The Rivers kids are the best supporting characters we’ve met in a while. I like Diana’s bossiness and kindness. St. John is a mysterious guy! He’s very analytical and thoughtful towards Jane, as if he’s trying to figure her out. It’s clear that he’s helping her more out of Christian duty and charity rather than because he likes her or out of kindness, like his sisters do. He’s not interested in helping her if she’s not going to be sensible; he wants to make sure she will make good use of his help rather than take advantage of him.

All three of the Rivers seem to read and study a lot; as Hannah says, “There was nothing like them in these parts, nor ever had been; they had liked learning, all three, almost from the time they could speak.”

All three of them allow Jane to keep her secrets, although the curiosity is probably killing them. What Jane does say makes her situation sound very dramatic and mysterious – which it is, but she could have gone the safer route and made something specific up. That wouldn’t be very like her, though.

We take a look at how much the Rivers parallel or contrast with the Reeds in future chapters.

Best quote of the chapter:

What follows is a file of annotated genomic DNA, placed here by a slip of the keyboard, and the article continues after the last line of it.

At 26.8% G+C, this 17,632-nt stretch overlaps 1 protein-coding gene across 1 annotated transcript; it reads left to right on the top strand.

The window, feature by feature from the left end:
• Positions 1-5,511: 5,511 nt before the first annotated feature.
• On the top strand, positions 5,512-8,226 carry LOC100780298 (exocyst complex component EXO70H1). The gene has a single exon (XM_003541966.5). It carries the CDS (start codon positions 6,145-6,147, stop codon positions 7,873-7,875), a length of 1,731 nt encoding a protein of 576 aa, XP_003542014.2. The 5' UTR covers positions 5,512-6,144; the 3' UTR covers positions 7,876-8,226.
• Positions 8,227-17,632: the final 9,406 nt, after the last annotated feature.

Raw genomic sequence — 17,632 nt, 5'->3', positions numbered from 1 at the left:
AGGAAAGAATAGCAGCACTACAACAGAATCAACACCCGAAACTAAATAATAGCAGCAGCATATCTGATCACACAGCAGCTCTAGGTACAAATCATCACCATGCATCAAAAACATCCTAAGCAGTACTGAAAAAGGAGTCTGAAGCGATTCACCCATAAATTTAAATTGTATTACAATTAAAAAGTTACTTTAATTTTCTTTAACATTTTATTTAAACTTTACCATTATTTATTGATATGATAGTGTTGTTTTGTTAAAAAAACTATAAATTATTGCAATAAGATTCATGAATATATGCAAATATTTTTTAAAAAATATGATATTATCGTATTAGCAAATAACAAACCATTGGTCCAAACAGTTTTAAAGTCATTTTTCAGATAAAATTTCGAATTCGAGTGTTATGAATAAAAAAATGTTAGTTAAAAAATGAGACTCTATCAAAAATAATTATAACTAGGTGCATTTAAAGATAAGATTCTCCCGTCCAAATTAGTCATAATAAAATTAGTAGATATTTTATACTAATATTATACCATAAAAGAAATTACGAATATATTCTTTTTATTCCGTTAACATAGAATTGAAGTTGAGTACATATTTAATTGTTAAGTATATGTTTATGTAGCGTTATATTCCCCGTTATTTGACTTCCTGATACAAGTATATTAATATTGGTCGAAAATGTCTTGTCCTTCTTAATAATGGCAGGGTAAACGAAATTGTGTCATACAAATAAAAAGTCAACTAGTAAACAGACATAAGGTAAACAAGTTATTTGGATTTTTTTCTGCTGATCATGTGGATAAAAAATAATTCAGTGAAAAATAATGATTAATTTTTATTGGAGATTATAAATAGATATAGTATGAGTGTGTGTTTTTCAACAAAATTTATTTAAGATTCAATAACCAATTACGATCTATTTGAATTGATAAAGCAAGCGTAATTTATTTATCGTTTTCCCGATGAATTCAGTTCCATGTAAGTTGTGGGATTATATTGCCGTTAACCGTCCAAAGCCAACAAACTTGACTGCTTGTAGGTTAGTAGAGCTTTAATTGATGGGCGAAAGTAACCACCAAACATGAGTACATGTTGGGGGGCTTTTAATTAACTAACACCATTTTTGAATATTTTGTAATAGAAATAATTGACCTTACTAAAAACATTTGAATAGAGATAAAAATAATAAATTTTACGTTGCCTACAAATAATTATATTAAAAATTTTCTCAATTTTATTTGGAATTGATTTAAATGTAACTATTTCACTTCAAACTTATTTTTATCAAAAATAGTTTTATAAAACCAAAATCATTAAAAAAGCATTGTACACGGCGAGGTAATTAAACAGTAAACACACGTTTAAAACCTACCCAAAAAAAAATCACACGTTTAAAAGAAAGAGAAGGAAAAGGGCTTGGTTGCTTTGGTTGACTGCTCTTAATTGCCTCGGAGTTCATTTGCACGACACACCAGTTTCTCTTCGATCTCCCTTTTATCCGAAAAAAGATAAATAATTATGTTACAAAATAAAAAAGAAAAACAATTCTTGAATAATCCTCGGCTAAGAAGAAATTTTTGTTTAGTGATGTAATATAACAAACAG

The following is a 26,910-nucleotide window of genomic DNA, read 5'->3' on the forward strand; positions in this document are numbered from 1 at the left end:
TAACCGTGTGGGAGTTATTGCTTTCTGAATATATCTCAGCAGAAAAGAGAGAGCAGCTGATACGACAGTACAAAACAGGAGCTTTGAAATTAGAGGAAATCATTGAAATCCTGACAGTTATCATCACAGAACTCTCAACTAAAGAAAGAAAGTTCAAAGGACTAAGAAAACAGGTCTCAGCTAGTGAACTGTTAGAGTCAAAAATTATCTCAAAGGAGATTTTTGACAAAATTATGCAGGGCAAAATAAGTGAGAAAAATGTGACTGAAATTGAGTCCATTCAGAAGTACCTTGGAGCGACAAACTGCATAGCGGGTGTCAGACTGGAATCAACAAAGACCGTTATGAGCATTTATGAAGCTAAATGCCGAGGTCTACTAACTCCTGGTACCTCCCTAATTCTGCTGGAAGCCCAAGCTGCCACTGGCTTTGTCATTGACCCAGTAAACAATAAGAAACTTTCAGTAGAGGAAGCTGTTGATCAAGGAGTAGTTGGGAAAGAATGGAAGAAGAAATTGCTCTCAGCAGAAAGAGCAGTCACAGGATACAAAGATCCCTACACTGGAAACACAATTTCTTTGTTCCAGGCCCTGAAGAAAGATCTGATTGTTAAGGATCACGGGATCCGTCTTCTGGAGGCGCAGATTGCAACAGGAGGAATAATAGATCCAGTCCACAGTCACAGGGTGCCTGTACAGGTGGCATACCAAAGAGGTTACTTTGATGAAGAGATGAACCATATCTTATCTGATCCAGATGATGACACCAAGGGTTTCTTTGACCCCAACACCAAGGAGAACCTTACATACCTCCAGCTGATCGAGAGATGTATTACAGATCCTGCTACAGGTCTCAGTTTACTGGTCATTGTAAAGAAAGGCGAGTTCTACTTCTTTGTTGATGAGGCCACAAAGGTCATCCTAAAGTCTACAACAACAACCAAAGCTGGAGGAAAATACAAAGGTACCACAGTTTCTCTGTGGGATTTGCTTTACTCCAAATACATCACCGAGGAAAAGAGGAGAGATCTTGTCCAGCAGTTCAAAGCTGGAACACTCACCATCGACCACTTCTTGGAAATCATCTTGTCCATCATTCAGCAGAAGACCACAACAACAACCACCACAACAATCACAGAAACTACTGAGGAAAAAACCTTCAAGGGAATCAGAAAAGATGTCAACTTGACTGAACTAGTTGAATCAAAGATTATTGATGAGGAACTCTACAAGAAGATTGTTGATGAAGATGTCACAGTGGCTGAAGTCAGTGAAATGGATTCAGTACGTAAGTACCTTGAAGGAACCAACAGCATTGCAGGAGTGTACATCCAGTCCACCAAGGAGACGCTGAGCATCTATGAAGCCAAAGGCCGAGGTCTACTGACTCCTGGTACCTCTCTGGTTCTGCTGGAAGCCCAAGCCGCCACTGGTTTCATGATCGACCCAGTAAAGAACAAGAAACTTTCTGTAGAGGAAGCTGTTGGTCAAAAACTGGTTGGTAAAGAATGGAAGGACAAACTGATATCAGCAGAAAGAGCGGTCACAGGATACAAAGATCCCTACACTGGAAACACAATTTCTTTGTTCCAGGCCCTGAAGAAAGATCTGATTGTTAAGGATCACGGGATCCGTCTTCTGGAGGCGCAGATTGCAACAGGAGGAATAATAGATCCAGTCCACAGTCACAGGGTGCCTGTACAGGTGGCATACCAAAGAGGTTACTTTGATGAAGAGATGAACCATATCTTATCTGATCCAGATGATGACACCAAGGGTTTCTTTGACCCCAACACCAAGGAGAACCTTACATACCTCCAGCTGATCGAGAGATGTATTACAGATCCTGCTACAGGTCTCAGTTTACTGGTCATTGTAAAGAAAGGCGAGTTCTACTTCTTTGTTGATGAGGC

“My sisters, you see, have a pleasure in keeping you,” said Mr. St. John, “as they would have a pleasure in keeping and cherishing a half-frozen bird some wintry wind might have driven through their casement. I feel more inclination to put you in the way of keeping yourself: and shall endeavour to do so: but observe, my sphere is narrow.”

 

Jane Eyre: At Hogwarts

My friend Casey sent me a link that sorted Jane Eyre characters into Hogwarts houses. It’s a pretty good post, and you should check it out, but I respectfully disagree with some of the sorting so I decided to do my own.

Hogwarts is, of course, the magical school in the Harry Potter series. Students are sorted by the magic Sorting Hat into whichever House they fit best. Gryffindors are known for their bravery (and recklessness), Slytherins are known for their ambition (and ruthlessness), Hufflepuffs are known for their loyalty (and dependence) and Ravenclaws are known for their knowledge (and lack of emotion).

I only sorted characters that we’ve met through chapter 26.

Jane: Hufflepuff

“….if others don’t love me, I would rather die than live–I cannot bear to be solitary and hated, Helen. Look here; to gain some real affection from you, or Miss Temple, or any other whom I truly love, I would willingly submit to have the bone of my arm broken, or to let a bull toss me, or to stand behind a kicking horse, and let it dash its hoof at my chest-“

Jane wants friends more than anything, and is very loyal to those friends she finds: Helen Burns, Mrs. Fairfax, Mr. Rochester, and St. John Rivers and his sisters.